Science and Society - Is Something Going Wrong?

Is skepticism about science particularly prevalent in Austria? This is one of the questions addressed in a recent IHS study. Interim results show that disinterest in science is more pronounced than systematic skepticism.


In recent years, the role of science has come into focus - not least because of the Corona pandemic. On behalf of the BMBWF, the IHS is conducting a study together with Aarhus University and science journalist Klaus Taschwer to examine the relationship between society, science and politics. The aim is to explore attitudes among the Austrian population and to explore systemic and historical causes. Initial results were presented at the beginning of the year and indicate the need for a critical debate on science skepticism.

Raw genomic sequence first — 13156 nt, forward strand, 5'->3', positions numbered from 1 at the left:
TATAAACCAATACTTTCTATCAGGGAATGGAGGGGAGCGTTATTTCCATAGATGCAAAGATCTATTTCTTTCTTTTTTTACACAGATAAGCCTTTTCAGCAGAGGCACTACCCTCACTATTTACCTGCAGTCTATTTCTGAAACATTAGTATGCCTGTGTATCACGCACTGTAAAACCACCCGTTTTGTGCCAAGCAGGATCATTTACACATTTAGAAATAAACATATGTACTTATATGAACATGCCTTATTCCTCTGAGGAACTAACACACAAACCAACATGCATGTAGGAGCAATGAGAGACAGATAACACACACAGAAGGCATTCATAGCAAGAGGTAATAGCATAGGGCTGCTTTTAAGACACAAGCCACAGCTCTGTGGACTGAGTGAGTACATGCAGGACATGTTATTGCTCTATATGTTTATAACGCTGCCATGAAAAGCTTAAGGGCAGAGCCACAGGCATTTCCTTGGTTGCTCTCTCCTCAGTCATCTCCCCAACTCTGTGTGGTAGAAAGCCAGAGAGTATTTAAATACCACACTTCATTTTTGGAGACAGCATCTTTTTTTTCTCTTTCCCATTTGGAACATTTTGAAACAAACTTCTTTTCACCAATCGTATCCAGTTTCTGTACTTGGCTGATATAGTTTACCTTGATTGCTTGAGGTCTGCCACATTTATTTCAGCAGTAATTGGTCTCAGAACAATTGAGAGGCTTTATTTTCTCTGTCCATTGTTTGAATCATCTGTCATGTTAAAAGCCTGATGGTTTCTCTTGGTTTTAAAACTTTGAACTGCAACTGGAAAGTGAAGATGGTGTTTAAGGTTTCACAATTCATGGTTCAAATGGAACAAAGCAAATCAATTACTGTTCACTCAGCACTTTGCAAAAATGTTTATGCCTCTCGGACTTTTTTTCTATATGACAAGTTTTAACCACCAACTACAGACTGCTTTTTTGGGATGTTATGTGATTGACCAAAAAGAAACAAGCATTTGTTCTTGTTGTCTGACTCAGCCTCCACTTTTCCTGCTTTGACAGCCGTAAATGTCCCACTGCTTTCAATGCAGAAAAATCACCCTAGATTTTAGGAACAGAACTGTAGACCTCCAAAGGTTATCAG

This is confirmed by study leader Johanne Starkbaum (IHS): "Currently, science skepticism is being discussed more intensively in Austria. However, there is no differentiated debate about which forms of skepticism toward science exist in society and which causes may be responsible for it. Our initial results show that disinterest in science is more pronounced than systematic skepticism. Trust in science in Austria is high and constant over time in all surveys we analyzed. However, there are also critical attitudes toward science in parts of the Austrian population. These exist in all areas of society and are not limited to specific socioeconomic groups. However, skepticism does not have to be rejection of scientific methods, but can be criticism of the connections between science and other areas of society, such as politics or economics."

A more detailed presentation of the initial results is available on the website of the BMBWF